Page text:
As you may have heard, there are two bills waiting to either be passed or rejected. They are SOPA and PIPA. SOPA (Stop Online Piracy Act) and PIPA (Protect IP Act) briefly are bills, if passed, give the US government the rights to do whatever they want on the internet.
Yes, if the bills passed the US government can censor, remove, block and given site labeled as infringing by the industries. I’m not going to go into much detail since there are already several sources that can explain it much better than I can. Links are below.
After seeing many comments regarding the bills and piracy I began thinking and researching about it and here’s what I got:
Now piracy isn’t something new, in fact its been around for a years and years, and this isn’t the first time the corporations have tired to fight it. After much reading and researching, piracy is a rebellion because of service issues. When you buy a movie, you want to watch the movie and not a whole bunch of ads that you can’t skip ahead of. Where as any downloaded or pirated content will let enjoy the movie without the ads.
DVDs and ads aside, the new generation is also getting lazier, much lazier. Services like iTunes, Steam, Netflix, and Orion all prove that people would rather download all these things from the comfort of their couch at home, because no one wants to walk, and in some cases drive, just to buy/rent movies they have access to at home. In addition, since iTunes and Steam began all the content that they distribute have all gone down in terms of piracy and the best part: the publishers and creators of the content still make a profit.
Netflix is currently one of the largest online distributor of movies and TV shows. They also have Signed contracts with Starz, Dreamworks Animation, Open Road Films, Epix, and Relativity media. My question is can’t the MPAA or whoever the pushing the bills understand that this stuff works, and push more studios to support such services and make such services available to worldwide audiences. While it may not stop piracy all together, but it will definitely lead a majority of the people who buy or download pirated copies to start buying/renting legit copies from the same comfort of their home provided that the prices are like what Netflix offers.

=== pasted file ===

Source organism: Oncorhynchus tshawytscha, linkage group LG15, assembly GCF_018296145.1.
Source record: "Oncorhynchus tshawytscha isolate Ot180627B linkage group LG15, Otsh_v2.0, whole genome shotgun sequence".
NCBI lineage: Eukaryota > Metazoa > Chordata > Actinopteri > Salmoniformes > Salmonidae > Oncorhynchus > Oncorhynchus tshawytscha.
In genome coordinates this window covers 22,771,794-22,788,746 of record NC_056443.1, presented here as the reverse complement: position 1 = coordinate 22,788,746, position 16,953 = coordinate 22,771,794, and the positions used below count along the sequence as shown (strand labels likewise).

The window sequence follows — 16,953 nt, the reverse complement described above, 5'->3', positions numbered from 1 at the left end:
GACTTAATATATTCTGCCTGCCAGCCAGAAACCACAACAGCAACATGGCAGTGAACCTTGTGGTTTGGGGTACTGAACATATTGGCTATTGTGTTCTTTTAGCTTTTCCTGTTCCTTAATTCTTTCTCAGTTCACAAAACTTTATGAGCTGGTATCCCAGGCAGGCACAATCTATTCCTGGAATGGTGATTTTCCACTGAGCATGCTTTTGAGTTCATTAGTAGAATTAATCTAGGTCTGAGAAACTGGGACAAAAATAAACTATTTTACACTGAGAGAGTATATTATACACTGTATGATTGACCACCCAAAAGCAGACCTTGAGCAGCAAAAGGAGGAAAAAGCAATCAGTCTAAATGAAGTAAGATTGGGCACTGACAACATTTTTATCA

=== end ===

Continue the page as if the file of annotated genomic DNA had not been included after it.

Steam is a service provided by, unsurprisingly, Steam. They currently have 1492 video games titles available, and have more or less 40 million active user accounts. They provide for both PC and Mac users and are currently working on expanding to support more platforms such as the Xbox and PS3. Steam currently not fully supported worldwide or by the gaming publishers, but is highly recommended by the gaming community. While these numbers may not be large enough to have the same impact as Netflix, Steam, given the support needed, has the potential to grow and become a major distribution port of the gaming world. Steam has also been labeled as more profitable than retail by several major game vendors. And yes, piracy for titles available on steam has gone down since being launched on the service.
The ever popular iTunes store has over 200,000 items available for purchase and 16 billion downloads since its launch in 2003 and also the largest of the three services with. Users of the distribution service range from major Studio and Record Labels to indie and YouTube musicians. Apple currently has issues of pricing and distribution with Universal Studios. The full iTunes store isn’t fully available worldwide. The answer is also yes, piracy of content available on iTunes has gone down since available on iTunes.
I may not be an expert on piracy, the media, or law-making but I do know the web and how it works and that people like stuff that is easy access and cheap. Even if these types of services may not be the best solution to piracy, they are definitely a better going with laws that can potentially destroy the fastest growing medium of business in today’s world. Who knows, with enough support and reasonable enough prices, they might on day have enough users that piracy is no longer a problem.
So SOPA/PIPA supporters, let me ask you this: Are you sure you have the best solution? Do you really want to ruin the best way of beating piracy?
Apologies if facts in this article are in accurate, sources below.